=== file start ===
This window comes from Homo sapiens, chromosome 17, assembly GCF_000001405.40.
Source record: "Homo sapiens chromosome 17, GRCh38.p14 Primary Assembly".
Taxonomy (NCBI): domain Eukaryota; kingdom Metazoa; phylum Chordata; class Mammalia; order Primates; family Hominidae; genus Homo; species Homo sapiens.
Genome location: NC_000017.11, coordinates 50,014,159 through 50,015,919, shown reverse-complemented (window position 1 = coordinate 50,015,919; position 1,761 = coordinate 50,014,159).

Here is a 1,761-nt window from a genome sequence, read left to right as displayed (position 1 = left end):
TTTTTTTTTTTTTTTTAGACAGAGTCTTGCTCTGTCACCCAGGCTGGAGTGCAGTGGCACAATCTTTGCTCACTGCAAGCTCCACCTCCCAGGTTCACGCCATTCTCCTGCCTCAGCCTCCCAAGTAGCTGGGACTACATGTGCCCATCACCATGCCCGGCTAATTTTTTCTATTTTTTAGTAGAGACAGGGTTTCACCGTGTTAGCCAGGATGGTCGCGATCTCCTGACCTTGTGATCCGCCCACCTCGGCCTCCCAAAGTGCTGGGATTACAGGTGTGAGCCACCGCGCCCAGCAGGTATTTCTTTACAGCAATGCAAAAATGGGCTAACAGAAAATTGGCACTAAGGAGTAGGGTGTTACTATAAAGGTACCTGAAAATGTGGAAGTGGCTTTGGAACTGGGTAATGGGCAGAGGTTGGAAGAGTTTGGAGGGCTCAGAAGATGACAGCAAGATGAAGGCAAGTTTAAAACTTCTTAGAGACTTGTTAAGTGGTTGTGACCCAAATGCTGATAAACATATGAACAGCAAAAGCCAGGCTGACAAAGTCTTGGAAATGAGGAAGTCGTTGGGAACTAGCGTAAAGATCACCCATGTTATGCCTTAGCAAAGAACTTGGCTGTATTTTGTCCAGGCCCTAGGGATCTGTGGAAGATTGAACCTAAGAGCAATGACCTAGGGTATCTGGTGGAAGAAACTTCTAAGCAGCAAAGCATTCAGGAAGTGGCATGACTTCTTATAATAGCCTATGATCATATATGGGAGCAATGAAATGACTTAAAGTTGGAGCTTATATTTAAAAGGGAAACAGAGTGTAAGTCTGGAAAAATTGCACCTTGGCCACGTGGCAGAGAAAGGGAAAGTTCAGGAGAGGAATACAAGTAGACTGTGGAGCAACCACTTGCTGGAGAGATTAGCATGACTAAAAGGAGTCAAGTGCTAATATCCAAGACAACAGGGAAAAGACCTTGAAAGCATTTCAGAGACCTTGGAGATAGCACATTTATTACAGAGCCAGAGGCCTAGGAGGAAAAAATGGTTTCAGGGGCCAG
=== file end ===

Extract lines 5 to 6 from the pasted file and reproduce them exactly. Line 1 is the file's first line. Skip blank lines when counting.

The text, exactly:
Here is a 1,761-nt window from a genome sequence, read left to right as displayed (position 1 = left end):
TTTTTTTTTTTTTTTTAGACAGAGTCTTGCTCTGTCACCCAGGCTGGAGTGCAGTGGCACAATCTTTGCTCACTGCAAGCTCCACCTCCCAGGTTCACGCCATTCTCCTGCCTCAGCCTCCCAAGTAGCTGGGACTACATGTGCCCATCACCATGCCCGGCTAATTTTTTCTATTTTTTAGTAGAGACAGGGTTTCACCGTGTTAGCCAGGATGGTCGCGATCTCCTGACCTTGTGATCCGCCCACCTCGGCCTCCCAAAGTGCTGGGATTACAGGTGTGAGCCACCGCGCCCAGCAGGTATTTCTTTACAGCAATGCAAAAATGGGCTAACAGAAAATTGGCACTAAGGAGTAGGGTGTTACTATAAAGGTACCTGAAAATGTGGAAGTGGCTTTGGAACTGGGTAATGGGCAGAGGTTGGAAGAGTTTGGAGGGCTCAGAAGATGACAGCAAGATGAAGGCAAGTTTAAAACTTCTTAGAGACTTGTTAAGTGGTTGTGACCCAAATGCTGATAAACATATGAACAGCAAAAGCCAGGCTGACAAAGTCTTGGAAATGAGGAAGTCGTTGGGAACTAGCGTAAAGATCACCCATGTTATGCCTTAGCAAAGAACTTGGCTGTATTTTGTCCAGGCCCTAGGGATCTGTGGAAGATTGAACCTAAGAGCAATGACCTAGGGTATCTGGTGGAAGAAACTTCTAAGCAGCAAAGCATTCAGGAAGTGGCATGACTTCTTATAATAGCCTATGATCATATATGGGAGCAATGAAATGACTTAAAGTTGGAGCTTATATTTAAAAGGGAAACAGAGTGTAAGTCTGGAAAAATTGCACCTTGGCCACGTGGCAGAGAAAGGGAAAGTTCAGGAGAGGAATACAAGTAGACTGTGGAGCAACCACTTGCTGGAGAGATTAGCATGACTAAAAGGAGTCAAGTGCTAATATCCAAGACAACAGGGAAAAGACCTTGAAAGCATTTCAGAGACCTTGGAGATAGCACATTTATTACAGAGCCAGAGGCCTAGGAGGAAAAAATGGTTTCAGGGGCCAG